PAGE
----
The project objective is to reduce the use of paper of parliament.
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Antonio Mira January 21, 2014 16:00
Kenya wants iPad to the members of his government
Not the first time we talked about using the iPad by public officials. The very President of the United States has been repeatedly photographed carrying your Apple iPad. And on TV we see more and more politicians and famous people who use it as a working tool.
Nor is it the first time we talk about mass purchases of Apple’s tablet. Not long ago we told you that the Los Angeles District wanted to buy thousands of iPad to distribute to students. Finally, this project started but was stopped by certain problems that arose, but the idea was pretty good.
The Kenyan parliament divided among its members iPad
Today we bring you more news on the talk about the purchase by the government of many Apple iPad amounts to distribute to certain public offices. Maybe this time more for shock produced in a country with few resources.
According to published information, the Kenyan Parliament is willing to spend almost $ 350,000 on the purchase of 450 iPad for distribution among its members and staff of the National Assembly and the Senate. The daily says that this step was taken with the idea of helping the legislative body of the African country to reduce the more than half a million sheets of paper are used each week in parliament.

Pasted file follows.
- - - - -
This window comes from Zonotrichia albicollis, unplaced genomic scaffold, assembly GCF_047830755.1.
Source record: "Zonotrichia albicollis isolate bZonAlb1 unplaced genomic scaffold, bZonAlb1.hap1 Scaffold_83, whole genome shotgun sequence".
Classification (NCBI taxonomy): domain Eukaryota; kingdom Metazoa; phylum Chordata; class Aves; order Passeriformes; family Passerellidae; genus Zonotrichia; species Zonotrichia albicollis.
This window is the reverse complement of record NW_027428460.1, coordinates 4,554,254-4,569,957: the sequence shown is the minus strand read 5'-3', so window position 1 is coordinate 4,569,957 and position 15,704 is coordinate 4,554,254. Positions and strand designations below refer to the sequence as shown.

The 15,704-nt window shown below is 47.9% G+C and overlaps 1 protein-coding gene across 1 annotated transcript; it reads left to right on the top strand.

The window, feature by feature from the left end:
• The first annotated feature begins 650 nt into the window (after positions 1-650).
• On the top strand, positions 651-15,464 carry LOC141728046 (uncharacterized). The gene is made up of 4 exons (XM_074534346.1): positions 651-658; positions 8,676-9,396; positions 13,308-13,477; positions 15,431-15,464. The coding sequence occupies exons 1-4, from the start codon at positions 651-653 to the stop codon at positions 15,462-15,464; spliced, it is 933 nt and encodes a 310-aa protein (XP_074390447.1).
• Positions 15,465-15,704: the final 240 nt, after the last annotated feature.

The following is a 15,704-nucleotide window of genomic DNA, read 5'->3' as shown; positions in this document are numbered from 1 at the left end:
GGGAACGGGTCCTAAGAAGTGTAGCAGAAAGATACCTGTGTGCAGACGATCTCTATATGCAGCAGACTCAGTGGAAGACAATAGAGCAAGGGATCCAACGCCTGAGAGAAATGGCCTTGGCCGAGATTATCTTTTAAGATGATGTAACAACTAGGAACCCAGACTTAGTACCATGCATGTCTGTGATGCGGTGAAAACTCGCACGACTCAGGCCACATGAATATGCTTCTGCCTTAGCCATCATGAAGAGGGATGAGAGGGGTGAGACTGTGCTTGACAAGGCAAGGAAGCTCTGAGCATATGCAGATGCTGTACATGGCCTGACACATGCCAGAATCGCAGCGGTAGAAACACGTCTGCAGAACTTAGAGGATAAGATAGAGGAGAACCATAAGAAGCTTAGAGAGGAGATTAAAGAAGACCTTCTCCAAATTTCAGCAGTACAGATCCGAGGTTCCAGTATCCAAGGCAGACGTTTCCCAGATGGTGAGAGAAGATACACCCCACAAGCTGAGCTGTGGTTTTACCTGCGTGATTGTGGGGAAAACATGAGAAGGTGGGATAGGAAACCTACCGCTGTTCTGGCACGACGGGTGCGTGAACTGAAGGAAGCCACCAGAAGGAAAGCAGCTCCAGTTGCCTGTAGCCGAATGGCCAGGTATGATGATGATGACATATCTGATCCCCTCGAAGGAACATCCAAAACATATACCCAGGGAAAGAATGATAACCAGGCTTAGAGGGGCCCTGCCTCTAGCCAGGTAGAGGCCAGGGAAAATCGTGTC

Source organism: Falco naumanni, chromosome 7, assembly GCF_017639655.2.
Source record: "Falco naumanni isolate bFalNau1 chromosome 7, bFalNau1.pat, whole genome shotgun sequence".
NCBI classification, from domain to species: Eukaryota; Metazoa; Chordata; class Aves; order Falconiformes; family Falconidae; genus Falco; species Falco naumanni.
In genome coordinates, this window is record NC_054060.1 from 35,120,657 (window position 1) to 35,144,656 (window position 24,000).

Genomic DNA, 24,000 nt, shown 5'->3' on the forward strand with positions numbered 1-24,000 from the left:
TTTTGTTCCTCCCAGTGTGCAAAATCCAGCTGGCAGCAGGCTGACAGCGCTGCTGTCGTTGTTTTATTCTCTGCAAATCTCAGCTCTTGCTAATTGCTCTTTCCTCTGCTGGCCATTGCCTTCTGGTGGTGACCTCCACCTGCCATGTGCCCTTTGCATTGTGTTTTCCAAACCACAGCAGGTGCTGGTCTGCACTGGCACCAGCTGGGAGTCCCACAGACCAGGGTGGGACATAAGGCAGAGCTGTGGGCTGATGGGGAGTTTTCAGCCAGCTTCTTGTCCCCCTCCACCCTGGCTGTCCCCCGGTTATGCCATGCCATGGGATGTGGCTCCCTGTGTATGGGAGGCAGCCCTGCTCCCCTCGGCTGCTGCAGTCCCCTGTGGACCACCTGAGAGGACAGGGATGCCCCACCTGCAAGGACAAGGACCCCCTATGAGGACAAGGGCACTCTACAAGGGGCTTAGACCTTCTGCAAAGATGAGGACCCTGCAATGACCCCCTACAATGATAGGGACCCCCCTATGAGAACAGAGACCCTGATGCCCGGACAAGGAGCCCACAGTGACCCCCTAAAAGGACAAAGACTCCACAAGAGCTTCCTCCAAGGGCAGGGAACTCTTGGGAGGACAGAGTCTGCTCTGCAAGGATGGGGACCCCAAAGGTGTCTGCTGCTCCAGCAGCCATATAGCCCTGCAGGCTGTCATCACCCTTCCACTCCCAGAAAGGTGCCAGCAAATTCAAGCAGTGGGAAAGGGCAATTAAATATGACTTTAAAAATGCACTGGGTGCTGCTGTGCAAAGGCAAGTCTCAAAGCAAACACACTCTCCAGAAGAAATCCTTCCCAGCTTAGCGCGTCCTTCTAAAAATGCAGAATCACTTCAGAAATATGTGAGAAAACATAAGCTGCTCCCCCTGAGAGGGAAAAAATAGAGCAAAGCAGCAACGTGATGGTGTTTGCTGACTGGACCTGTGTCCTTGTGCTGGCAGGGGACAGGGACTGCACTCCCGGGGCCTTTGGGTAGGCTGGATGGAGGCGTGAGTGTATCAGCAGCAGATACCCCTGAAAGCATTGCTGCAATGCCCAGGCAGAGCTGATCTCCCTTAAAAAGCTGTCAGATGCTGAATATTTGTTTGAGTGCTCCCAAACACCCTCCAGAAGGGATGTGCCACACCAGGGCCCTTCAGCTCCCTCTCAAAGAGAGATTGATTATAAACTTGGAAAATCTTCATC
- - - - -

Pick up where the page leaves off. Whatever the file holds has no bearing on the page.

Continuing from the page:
The source of this news has also commented that instead of bringing printed schedules, notices, advertisements, and similar documentation, members of Parliament and senators will have access to documents in digital format from your iPad. Kenyan lawmakers are convinced that the cost of this operation is justified, not only by reducing the use of paper, but by an expected increase in the productivity of their workers.
Curiously, as explained in iPhoneinCanada, we can say that the price of the iPad in the former British colony is between $ 640 and $ 815, depending on the model ordered. We do not know what model they have chosen to distribute it in parliament, but what is clear is that members of the Kenyan parliament are certainly quite happy.